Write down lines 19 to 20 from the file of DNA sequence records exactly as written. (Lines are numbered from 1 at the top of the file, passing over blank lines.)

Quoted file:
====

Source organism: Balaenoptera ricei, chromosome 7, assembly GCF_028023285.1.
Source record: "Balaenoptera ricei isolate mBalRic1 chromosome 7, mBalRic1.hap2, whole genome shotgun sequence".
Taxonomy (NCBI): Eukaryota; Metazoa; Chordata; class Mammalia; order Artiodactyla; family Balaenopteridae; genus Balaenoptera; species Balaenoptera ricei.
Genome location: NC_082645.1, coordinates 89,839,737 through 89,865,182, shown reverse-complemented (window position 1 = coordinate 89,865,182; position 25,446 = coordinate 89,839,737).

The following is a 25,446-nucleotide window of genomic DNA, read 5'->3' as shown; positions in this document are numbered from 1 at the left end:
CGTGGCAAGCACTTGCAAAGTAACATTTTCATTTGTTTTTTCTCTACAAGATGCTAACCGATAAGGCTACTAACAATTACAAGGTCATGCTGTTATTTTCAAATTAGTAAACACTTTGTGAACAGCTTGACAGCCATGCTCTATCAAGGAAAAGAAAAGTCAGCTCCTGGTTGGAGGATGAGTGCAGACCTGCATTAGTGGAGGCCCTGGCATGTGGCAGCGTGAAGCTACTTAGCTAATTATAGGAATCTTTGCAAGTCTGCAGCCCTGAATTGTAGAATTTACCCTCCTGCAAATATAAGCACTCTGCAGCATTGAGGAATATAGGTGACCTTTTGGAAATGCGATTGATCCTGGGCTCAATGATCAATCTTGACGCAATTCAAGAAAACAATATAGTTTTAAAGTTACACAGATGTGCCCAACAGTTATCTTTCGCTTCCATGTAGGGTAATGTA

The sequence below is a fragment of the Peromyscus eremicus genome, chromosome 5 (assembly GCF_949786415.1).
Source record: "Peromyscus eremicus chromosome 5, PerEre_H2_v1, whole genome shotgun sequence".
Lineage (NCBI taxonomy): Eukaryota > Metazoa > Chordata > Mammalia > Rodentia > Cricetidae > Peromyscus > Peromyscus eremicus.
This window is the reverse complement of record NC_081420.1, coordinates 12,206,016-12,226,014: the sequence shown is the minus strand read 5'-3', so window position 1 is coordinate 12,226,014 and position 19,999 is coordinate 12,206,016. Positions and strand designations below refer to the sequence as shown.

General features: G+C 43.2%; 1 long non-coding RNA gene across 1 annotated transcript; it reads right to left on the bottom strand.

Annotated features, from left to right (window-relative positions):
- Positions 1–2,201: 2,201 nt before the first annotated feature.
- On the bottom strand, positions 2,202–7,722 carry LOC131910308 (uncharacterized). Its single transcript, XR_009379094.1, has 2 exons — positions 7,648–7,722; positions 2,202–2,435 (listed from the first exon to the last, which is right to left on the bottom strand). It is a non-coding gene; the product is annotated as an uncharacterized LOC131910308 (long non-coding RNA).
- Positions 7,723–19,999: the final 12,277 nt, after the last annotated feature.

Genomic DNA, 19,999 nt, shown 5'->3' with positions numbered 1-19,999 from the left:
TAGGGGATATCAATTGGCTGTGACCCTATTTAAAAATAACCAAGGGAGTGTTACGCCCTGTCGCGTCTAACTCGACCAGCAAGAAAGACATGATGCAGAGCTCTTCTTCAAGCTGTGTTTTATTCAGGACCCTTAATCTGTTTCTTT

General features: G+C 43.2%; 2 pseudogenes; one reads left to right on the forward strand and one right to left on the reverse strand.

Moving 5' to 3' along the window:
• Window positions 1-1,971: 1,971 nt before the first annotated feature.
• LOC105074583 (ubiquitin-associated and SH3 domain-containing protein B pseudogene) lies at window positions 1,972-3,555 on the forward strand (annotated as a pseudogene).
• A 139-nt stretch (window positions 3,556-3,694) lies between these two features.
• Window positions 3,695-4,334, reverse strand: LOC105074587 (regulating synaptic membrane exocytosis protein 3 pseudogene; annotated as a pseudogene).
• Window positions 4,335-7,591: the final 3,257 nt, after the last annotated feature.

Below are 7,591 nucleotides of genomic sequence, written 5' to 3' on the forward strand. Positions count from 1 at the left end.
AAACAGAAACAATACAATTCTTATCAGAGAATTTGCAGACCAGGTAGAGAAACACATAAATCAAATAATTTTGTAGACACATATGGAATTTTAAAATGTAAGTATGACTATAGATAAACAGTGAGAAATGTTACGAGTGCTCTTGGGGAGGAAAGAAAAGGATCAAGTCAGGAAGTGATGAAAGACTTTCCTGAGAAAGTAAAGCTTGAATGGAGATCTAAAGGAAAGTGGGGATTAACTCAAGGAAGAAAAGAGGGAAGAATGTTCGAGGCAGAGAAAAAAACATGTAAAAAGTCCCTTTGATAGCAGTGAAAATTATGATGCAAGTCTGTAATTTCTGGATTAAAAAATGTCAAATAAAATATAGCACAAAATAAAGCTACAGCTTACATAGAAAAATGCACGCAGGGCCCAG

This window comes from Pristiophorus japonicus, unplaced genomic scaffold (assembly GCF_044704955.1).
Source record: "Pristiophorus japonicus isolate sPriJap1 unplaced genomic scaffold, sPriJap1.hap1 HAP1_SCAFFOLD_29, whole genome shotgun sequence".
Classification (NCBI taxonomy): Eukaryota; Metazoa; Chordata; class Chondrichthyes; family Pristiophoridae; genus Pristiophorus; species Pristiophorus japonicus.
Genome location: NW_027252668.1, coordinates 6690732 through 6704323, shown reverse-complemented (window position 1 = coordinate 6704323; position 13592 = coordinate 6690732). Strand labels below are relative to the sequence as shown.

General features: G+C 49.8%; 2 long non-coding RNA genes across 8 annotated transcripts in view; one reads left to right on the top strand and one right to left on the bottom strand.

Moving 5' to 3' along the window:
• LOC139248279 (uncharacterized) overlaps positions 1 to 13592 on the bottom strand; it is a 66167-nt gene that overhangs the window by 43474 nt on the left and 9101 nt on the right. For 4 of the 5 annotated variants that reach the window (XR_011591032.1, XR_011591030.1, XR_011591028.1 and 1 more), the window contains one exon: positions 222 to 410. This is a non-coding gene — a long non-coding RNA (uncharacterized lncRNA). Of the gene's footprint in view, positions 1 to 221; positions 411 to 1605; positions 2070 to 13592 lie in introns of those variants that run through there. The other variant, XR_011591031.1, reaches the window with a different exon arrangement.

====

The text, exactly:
Moving 5' to 3' along the window:
• Window positions 1-1,971: 1,971 nt before the first annotated feature.